The Mississippi River flows into the Gulf of Mexico on the Louisiana coast. Due to the wide river delta, the state has a water area of 21,440 square kilometers, which is why Louisiana is also called “Bayou State”. The official nickname is “Pelican State”, this bird adorns the coat of arms of Louisiana and can be seen in many places.
The biggest cities are New Orleans and the capital Baton Rouge. Unique in North America is that the administrative districts in Louisiana are not called “County” but “Parish”, so the capital is also the administrative seat of East Baton Rouge Parish.
Numerous cultures come together in Louisiana – Spanish, French, German, African, Indian and not least English influences can be felt here. This can be explained from the history of the state.
The colony was first taken over by René Robert Cavalier La Salle for King Louis XIV of France from 1682. The first attempts to conquer failed, so the colony was only founded in 1711. The area west of the Mississippi was given to the Spaniards, leaving the French with only the city of New Orleans, in which the French influence can still be clearly felt today. It was not until 1812 that Louisiana became a member of the Union, and Baton Rouge became the capital in 1849.
Louisiana is extremely versatile: from remarkable plantations and stately mansions along the Great River Road to the largest swamp areas in the USA with numerous alligators. The state’s culinary highlights are the Cajun cuisine and Avery Island, where the famous Tabasco sauce is made.
New Orleans – the city with the famous French Quarter – is located on the Mississippi River. Exceptional villas in the Garden District and architecture from the Spanish and French colonial era characterize the cityscape. “The Big Easy” is not only known for its famous jazz music, but also for Creole cuisine.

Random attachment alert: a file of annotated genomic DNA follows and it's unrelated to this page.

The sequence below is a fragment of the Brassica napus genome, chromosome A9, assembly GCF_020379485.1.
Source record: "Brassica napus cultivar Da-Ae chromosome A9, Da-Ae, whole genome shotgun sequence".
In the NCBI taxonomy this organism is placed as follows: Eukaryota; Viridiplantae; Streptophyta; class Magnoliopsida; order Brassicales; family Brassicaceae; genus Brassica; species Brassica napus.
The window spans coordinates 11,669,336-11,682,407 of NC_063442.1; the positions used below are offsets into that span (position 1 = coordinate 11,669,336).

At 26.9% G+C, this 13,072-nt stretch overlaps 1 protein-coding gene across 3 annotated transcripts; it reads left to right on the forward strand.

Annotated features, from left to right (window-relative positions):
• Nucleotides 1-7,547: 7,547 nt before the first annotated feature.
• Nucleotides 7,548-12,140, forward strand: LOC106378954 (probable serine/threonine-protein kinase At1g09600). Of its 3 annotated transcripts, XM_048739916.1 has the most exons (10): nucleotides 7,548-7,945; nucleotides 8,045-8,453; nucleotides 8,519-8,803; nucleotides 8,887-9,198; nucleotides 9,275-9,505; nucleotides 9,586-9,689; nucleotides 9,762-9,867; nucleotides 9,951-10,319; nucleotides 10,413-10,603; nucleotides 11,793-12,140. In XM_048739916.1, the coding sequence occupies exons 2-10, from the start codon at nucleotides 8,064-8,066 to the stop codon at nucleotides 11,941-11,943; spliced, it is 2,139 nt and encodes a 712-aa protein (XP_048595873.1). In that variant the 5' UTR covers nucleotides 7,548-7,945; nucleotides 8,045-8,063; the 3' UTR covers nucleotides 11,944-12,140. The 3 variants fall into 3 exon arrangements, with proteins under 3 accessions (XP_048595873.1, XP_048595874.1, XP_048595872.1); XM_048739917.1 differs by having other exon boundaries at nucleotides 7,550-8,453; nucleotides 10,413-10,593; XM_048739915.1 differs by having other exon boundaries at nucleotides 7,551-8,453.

The diversity of Louisiana
Louisiana is the stronghold of jazz and the associated way of life. Visit the French Quarter in New Orleans and enjoy the swampy riparian forests on a paddle steamer ride on the Mississippi.
The state of Louisiana is located in the southern United States, at the mouth of the Mississippi in the Gulf of Mexico. The so-called Bayou State is about twice the size of Austria and has about five million inhabitants, who mainly focus on the New Orleans region. It is characterized by unspoilt swamps and the subtropical climate.
New Orleans is not only the largest city in Louisiana, but also the main attraction for visitors. The metropolis on the Mississippi estuary is nicknamed The Big Easy, which it received because of the unique lifestyle of the residents. The French Quarter in the city center is particularly charming – it dates back to the time of the French colonial era and is of particular architectural interest. Here, in the heart of New Orleans, are the most popular attractions with St. Louis Cathedral and Bourbon Street. The capital of jazz is also known for its many parties, especially the move to Mardi Gras in February.
Louisiana can also offer its visitors a lot outside of the metropolis. A trip on a steamboat on the Mississippi is recommended. An insider tip is the Poverty Point National Monument in the northeast of the state, an archaeological site of the local Indian culture. In addition to jazz, French and Creole history are also omnipresent. It is therefore interesting to visit the Cane River Creole National Historical Park to get to know the Creole culture.
Arrival and best travel time
The largest airport in Louisiana is the Louis Armstrong New Orleans International Airport, which is also served directly from Germany. The southern location of the state ensures a pleasant temperature all year round. In the summer months, the maximum values can reach over 32 ° C and the precipitation is heavy. Therefore, the best time to travel is especially in spring with temperatures around 25 ° C.